He propositioned a prospective employee, suggesting a threesome. He told one employee that she should “take one for the team” and date a donor who was attracted to her. He discussed strip clubs with his staff. And when challenged on his actions, he tried to pass it all off as a joke.
These are some of the conclusions of a searing report from Arizona State University on the behavior of its star physics professor Lawrence Krauss, who on Oct. 19 agreed to retire in the face of multiple findings that he breached the school’s policies on sexual harassment.
Arizona State provided its conclusions about Krauss’s behavior in response to a public records request from BuzzFeed News, submitted after the school reopened an investigation into his conduct. The probe was restarted after we approached the university for comment on our reporting, published in February, detailing more than a decade of allegations of sexual misconduct against Krauss.
Mark Searle, Arizona State’s provost, agreed that the evidence supported several specific allegations made in the BuzzFeed News article, including the charges that Krauss grabbed a woman’s breast at a meeting in Australia in 2016, that he made negative comments about pregnancy and parental leave in the workplace, and that he upset a student worker at a university event by looking her up and down and commenting suggestively on her attire.
The report also substantiates multiple allegations against Krauss made after the BuzzFeed News article appeared. The most significant, according to Searle, are the charges that Krauss suggested a threesome to a woman discussing employment at the Origins Project, and that he touched the thigh of a woman at a meeting in Switzerland in 2011. The woman, an atheist activist named Cristina Rad, described the incident in a YouTube video posted in March.
Searle’s report indicates that Krauss characterized the comments about a threesome as a joke, a defense he used repeatedly. The report also says that Krauss wrote to Rad claiming that he was pointing at an image of a galaxy on her dress, saying, “if I touched you at all, I apologize.”
Commenting on these incidents, Searle wrote, “It is inconceivable how a faculty member in the course of carrying out his work responsibilities could believe that the conduct would ever be appropriate.”
Searle described how Krauss discussed strip clubs with employees, encouraged staff to view fan mail including nude photos, and showed them a cartoon of a person bent over with their pants down, revealing their bare buttocks.
The report also described how Krauss and an employee, whose name is redacted, “engaged in conduct towards one another — hugging, touching, kissing — in the presence of staff, giving the perception to current and former staff members that they were involved in an intimate relationship.” Krauss and the employee denied there was an intimate relationship, and stated that the interactions were “a form of greeting.”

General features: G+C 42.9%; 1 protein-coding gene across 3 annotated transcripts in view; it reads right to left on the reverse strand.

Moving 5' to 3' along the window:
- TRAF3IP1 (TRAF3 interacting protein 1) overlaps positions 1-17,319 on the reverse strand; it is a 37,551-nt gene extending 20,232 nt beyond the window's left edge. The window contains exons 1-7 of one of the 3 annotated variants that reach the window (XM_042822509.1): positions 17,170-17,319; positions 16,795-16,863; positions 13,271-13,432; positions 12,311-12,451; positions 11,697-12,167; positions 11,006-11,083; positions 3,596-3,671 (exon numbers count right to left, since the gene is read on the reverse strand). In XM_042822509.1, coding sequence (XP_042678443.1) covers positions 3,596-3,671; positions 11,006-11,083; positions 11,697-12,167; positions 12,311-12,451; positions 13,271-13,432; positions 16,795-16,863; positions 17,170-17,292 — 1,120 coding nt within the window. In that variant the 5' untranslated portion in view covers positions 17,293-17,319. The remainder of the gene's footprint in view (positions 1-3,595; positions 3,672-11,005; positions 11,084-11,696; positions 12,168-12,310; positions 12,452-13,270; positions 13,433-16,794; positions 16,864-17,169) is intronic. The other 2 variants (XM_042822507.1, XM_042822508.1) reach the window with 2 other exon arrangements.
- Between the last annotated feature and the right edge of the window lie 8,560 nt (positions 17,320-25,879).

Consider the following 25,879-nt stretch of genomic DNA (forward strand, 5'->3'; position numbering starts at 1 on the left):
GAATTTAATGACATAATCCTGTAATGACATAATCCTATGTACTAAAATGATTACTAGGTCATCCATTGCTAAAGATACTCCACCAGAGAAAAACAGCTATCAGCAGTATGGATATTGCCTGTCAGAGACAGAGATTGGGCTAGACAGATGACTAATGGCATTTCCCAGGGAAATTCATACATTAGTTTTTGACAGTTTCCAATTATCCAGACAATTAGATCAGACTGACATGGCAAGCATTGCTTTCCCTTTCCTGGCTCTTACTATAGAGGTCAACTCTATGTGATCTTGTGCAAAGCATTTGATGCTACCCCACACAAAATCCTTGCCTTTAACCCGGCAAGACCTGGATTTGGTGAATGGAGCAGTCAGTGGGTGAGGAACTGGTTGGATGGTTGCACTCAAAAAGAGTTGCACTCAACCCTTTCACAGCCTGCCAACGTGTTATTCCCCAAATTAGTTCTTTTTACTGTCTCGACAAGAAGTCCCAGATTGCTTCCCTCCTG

University investigators concluded that Krauss’s comments “created an offensive environment” for some staff members. Searle agreed that Krauss “was unprofessional and failed as a leader by contributing to and permitting his employees to engage in this behavior and create this type of environment.”
Krauss, a theoretical physicist, rose to fame in the 1990s for his popular books and lectures about science and atheism. The Origins Project, which he founded in 2008, brought together leading intellectuals at public events to discuss the origins of the universe, life, and social systems. The program relied heavily on donations from foundations and wealthy individuals.
According to Searle’s report, Krauss admitted that in 2012 he told one female employee that she should “take one for the team” and date a donor. The woman concerned did not remember the remark, but another staff member told investigators that she was offended by the comment.
Searle’s letter to Krauss also charges that he and another staffer failed in their duty to report sexual harassment of an employee of the Origins Project by a donor who had taken a romantic interest in her, and who sent more than 50 messages after she asked him to cease communication. Krauss denied he knew about the extensive communication, but the university concluded that he “failed to recognize the need to control the environment in which his employees were working and report the unwanted contact.”
Asked to comment on the university report, Krauss told BuzzFeed News by email that he provided the university with “documentary evidence, including witness statements and photographs, that falsified claims and undermined the credibility of claimants.”
In his public statement about his retirement on Sunday, he wrote, “To be clear, I have never harassed or assaulted anyone and have most certainly not exhibited gender discrimination in my professional dealings at the University or elsewhere.”
In the letter he wrote to ASU announcing his retirement, dated Oct. 20, Krauss called BuzzFeed News an “online tabloid” and criticized the university’s investigation. “I perceived violations of due process, disregard for evidence, discrimination, [and] bias,” he wrote.